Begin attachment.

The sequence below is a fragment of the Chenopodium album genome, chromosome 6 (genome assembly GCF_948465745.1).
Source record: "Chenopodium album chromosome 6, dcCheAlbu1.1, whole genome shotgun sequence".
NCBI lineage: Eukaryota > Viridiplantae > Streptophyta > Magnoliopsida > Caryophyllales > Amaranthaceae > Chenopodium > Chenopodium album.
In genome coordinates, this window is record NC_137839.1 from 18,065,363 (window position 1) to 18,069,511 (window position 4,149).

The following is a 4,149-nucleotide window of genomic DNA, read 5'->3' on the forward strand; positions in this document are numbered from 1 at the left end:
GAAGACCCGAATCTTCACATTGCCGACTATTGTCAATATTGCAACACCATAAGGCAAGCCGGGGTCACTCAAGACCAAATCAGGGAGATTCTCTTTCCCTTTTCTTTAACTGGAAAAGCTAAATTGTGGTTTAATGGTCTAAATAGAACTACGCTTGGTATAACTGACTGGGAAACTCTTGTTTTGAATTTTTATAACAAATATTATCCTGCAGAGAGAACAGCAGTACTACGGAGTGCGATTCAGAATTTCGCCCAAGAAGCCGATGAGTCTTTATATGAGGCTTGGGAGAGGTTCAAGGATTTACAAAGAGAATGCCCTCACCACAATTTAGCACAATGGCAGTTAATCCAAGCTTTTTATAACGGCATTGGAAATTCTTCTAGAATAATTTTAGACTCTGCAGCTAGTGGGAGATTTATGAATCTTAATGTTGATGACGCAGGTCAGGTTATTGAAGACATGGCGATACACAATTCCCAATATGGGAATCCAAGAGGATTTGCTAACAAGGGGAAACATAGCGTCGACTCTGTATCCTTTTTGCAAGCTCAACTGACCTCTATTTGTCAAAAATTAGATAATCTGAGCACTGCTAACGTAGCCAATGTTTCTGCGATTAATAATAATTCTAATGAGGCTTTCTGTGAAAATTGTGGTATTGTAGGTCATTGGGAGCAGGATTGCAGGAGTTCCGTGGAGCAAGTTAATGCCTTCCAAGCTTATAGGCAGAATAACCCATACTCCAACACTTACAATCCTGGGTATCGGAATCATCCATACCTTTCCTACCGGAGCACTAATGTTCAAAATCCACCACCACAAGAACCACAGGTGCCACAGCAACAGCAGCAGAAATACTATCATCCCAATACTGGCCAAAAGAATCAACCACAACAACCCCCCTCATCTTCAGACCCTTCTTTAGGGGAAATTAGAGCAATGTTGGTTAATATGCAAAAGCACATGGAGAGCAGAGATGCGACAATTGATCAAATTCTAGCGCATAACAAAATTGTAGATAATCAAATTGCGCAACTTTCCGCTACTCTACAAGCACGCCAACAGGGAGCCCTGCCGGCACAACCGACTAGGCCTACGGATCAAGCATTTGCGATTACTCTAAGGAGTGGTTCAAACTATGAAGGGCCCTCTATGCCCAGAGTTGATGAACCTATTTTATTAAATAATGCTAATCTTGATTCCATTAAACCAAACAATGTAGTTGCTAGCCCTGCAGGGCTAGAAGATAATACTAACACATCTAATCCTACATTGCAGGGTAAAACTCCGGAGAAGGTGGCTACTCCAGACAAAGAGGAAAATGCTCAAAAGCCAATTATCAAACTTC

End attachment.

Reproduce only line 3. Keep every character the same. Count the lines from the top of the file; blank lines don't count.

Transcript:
NCBI lineage: Eukaryota > Viridiplantae > Streptophyta > Magnoliopsida > Caryophyllales > Amaranthaceae > Chenopodium > Chenopodium album.